Doc tells of kids folk singer Jenkins’ unique career

Folk legend Ella Jenkins at 90

Filmmaker Tim Ferrin learned about children’s folk singer Ella Jenkins when he was a kid in music class listening to songs like “Did You Feed My Cow?” He remembers that his parents had her albums, too, and he carried the tune fondly for years.

Then, during a chance encounter with the teacher who first played him the song, he realized that music is just one chapter in the remarkable story of Jenkins’ life and career.

In September, 2013, Ferrin began production on a long overdue documentary about the life and career of Jenkins, who celebrated her 90th birthday in August. With DP Aaron Hui of Glide Productions, he has been shooting interviews with Jenkins and B-rolls at her concerts.

After releasing more than 40 albums, performing around the world for more than 50 years and earning a Grammy Association Lifetime Achievement Award, Ella Jenkins has come to be known as “The First Lady of the Children’s Folk Song.” 

While Ferrin agrees with the title, he intends to present her work in an adult context.

“I think, because she made kids music, people are quicker to dismiss it,” he says. “She belongs up there with the Pete Seegers and Woody Guthries.”

To the generation that went to grammar school in the 1960s, Ella Jenkins’ repertoire delivered joy at a time when the increasingly unwashed political activism of the folk era began inciting cultural resentment between parents and kids. 

With songs like “Miss Mary Mack” and “You’ll Sing a Song and I’ll Sing a Song,” she combined a number of genres to create a truly unique sound.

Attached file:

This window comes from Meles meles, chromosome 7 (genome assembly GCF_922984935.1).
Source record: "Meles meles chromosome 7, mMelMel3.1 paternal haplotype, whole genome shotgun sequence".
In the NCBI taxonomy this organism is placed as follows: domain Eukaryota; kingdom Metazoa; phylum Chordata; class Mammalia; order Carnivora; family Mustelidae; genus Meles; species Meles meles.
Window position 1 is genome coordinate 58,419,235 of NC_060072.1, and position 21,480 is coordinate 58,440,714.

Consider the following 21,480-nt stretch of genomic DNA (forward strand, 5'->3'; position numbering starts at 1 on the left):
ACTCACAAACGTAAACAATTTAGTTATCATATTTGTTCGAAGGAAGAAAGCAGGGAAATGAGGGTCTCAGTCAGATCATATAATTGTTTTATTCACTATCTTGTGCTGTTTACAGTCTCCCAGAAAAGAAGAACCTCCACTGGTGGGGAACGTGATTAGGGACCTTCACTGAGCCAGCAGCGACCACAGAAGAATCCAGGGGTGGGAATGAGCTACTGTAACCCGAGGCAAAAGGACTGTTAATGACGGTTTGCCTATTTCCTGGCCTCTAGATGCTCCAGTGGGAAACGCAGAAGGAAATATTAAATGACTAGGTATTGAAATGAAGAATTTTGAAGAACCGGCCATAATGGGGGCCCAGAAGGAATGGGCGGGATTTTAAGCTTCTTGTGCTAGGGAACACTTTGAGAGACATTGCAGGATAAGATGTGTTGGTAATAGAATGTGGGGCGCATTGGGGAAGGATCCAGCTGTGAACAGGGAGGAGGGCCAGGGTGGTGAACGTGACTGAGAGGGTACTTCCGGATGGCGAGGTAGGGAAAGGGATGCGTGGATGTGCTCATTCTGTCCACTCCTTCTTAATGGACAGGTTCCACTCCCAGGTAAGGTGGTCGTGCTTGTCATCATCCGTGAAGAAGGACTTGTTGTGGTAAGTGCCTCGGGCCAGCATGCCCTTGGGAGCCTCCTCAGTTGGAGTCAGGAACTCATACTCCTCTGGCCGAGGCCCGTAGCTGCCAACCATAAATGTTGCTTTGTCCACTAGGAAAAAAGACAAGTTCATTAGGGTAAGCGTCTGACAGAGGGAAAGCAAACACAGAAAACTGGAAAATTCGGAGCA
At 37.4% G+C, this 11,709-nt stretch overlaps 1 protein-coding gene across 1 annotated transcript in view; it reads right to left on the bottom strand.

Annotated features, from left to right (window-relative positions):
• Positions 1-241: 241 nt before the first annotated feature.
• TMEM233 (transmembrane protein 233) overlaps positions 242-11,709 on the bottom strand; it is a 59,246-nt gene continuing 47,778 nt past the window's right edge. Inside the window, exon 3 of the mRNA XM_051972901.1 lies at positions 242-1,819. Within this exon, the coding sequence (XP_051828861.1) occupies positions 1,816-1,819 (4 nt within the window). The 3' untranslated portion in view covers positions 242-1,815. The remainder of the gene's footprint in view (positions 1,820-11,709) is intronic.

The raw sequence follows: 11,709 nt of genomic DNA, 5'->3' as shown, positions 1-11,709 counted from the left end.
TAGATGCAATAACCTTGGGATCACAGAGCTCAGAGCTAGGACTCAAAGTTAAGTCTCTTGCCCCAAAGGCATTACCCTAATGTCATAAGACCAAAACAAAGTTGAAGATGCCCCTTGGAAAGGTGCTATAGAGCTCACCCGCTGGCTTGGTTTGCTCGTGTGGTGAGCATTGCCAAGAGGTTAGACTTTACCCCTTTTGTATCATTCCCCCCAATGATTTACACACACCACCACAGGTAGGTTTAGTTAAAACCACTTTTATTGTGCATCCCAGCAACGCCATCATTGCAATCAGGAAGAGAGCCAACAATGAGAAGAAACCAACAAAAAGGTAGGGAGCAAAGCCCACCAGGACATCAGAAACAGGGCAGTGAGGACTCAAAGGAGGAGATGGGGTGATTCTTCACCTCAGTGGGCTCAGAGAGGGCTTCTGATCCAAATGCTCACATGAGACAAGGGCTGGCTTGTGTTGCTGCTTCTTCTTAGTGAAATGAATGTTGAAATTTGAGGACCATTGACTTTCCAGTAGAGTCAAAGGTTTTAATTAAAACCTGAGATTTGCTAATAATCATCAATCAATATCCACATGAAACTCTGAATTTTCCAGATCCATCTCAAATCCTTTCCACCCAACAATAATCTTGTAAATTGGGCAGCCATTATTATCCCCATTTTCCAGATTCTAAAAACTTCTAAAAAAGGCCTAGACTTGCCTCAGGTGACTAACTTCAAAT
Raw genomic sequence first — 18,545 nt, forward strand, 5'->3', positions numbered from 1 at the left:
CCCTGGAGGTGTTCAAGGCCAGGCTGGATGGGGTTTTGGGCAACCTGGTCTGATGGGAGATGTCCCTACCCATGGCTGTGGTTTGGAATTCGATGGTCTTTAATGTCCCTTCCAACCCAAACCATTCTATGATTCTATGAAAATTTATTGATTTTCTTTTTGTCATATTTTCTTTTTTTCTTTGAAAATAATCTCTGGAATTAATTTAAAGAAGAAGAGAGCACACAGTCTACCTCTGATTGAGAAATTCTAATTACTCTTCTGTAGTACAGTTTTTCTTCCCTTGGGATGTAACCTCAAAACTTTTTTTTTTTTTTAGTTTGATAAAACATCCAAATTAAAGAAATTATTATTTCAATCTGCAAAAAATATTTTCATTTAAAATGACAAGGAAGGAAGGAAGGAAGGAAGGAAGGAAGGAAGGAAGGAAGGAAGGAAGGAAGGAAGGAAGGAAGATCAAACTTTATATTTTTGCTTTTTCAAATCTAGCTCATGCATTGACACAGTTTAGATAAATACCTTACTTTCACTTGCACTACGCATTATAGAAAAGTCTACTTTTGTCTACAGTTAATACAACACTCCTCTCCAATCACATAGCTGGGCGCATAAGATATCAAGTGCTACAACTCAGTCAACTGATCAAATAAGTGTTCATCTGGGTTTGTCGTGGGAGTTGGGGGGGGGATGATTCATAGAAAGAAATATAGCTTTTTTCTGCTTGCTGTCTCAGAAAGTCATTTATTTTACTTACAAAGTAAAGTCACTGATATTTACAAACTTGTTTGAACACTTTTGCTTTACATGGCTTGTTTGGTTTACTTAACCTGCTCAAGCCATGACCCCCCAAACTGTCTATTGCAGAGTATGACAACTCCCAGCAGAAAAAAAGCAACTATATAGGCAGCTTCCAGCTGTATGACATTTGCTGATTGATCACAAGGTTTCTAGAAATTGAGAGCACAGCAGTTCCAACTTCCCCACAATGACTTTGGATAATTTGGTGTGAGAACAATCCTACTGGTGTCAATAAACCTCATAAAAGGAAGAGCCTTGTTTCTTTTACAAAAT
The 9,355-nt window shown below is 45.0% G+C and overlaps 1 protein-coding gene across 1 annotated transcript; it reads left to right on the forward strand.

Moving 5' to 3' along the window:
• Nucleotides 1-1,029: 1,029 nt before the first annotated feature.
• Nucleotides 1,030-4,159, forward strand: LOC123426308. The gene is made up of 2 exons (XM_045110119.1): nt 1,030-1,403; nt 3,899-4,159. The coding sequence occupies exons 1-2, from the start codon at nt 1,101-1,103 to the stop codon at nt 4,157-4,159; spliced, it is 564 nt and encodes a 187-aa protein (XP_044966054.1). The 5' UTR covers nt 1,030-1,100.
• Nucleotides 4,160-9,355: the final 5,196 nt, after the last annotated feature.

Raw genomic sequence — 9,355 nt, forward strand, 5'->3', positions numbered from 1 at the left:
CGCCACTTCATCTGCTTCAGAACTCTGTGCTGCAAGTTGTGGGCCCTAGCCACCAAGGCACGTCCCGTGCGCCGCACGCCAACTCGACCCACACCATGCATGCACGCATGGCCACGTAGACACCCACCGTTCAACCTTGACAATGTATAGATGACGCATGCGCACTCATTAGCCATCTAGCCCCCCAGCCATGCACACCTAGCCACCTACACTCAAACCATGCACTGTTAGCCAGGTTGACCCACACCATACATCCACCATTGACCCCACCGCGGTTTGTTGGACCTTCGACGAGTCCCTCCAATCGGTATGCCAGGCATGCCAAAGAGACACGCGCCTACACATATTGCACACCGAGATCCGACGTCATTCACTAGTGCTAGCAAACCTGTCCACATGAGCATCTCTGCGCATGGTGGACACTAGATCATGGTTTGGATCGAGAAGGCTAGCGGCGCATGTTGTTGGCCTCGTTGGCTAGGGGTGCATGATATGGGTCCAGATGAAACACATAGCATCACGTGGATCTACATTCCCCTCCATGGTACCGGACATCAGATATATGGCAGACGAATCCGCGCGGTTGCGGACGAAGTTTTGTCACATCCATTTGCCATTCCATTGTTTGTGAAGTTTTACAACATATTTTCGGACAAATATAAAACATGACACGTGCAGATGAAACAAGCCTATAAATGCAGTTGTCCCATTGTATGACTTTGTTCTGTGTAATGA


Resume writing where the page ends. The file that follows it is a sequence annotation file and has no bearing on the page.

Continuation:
“Her background is folk but there are certainly very strong elements of blues and the call and response from the gospel tradition,” Ferrin explains. “She soaked up much of what we call roots music or world music. It doesn’t stop at Americana.”

Highland Park Jenkins concert/fundraiser Nov. 16

Ferrin also plans to focus on her biography. “She built this career as an African American woman born in the 1920s,” he explains. 

“She really had an uphill climb to get where she is. She was out marching for civil rights and women’s rights in the ‘60s. When Dr King held a rally in Soldier Field in 1966, she performed there.”

At Jenkins’ birthday party in Lincoln Park, the celebration included a number of folk bands for the adults and face painting for the kids.

Ferrin was among the attendees. “It was amazing,” he says. “She is a connector. She is a conduit for wonderfulness.”

The documentary is budgeted at $150,000, towards which Ferrin raised $50,000 from a recent Indiegogo campaign. “And we’re still raising funds,” he says. 

Ferrin is pleased that Jenkins’ fans from all over the country will be attending the Nov. 16 salute to Jenkins concert/fundraiser. It takes place at the Arts Center of Highland Park, 1957 Sheridan Road, 4-6 p.m. Free and open to all; donations are encouraged.

Donations towards the documentary may be made via The Ella Jenkins website.

Ferrin’s Email is